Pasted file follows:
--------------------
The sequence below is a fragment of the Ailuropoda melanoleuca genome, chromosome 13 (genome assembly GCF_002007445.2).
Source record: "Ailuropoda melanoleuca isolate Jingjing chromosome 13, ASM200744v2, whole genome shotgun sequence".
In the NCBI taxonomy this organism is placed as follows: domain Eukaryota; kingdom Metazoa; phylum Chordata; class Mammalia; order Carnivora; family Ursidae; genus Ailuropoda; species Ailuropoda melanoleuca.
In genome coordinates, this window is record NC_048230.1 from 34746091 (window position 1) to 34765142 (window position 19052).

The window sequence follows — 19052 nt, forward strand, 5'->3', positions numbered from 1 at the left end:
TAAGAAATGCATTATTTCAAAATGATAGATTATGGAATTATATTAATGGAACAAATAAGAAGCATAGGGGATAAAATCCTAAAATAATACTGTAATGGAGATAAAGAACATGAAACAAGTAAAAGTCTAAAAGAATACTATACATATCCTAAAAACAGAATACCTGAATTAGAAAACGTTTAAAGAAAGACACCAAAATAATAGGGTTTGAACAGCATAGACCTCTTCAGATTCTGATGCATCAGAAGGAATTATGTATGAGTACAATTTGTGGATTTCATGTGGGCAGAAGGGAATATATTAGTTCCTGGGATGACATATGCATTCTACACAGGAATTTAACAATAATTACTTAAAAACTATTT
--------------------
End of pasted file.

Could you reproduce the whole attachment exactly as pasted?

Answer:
The sequence below is a fragment of the Ailuropoda melanoleuca genome, chromosome 13 (genome assembly GCF_002007445.2).
Source record: "Ailuropoda melanoleuca isolate Jingjing chromosome 13, ASM200744v2, whole genome shotgun sequence".
In the NCBI taxonomy this organism is placed as follows: domain Eukaryota; kingdom Metazoa; phylum Chordata; class Mammalia; order Carnivora; family Ursidae; genus Ailuropoda; species Ailuropoda melanoleuca.
In genome coordinates, this window is record NC_048230.1 from 34746091 (window position 1) to 34765142 (window position 19052).

The window sequence follows — 19052 nt, forward strand, 5'->3', positions numbered from 1 at the left end:
TAAGAAATGCATTATTTCAAAATGATAGATTATGGAATTATATTAATGGAACAAATAAGAAGCATAGGGGATAAAATCCTAAAATAATACTGTAATGGAGATAAAGAACATGAAACAAGTAAAAGTCTAAAAGAATACTATACATATCCTAAAAACAGAATACCTGAATTAGAAAACGTTTAAAGAAAGACACCAAAATAATAGGGTTTGAACAGCATAGACCTCTTCAGATTCTGATGCATCAGAAGGAATTATGTATGAGTACAATTTGTGGATTTCATGTGGGCAGAAGGGAATATATTAGTTCCTGGGATGACATATGCATTCTACACAGGAATTTAACAATAATTACTTAAAAACTATTT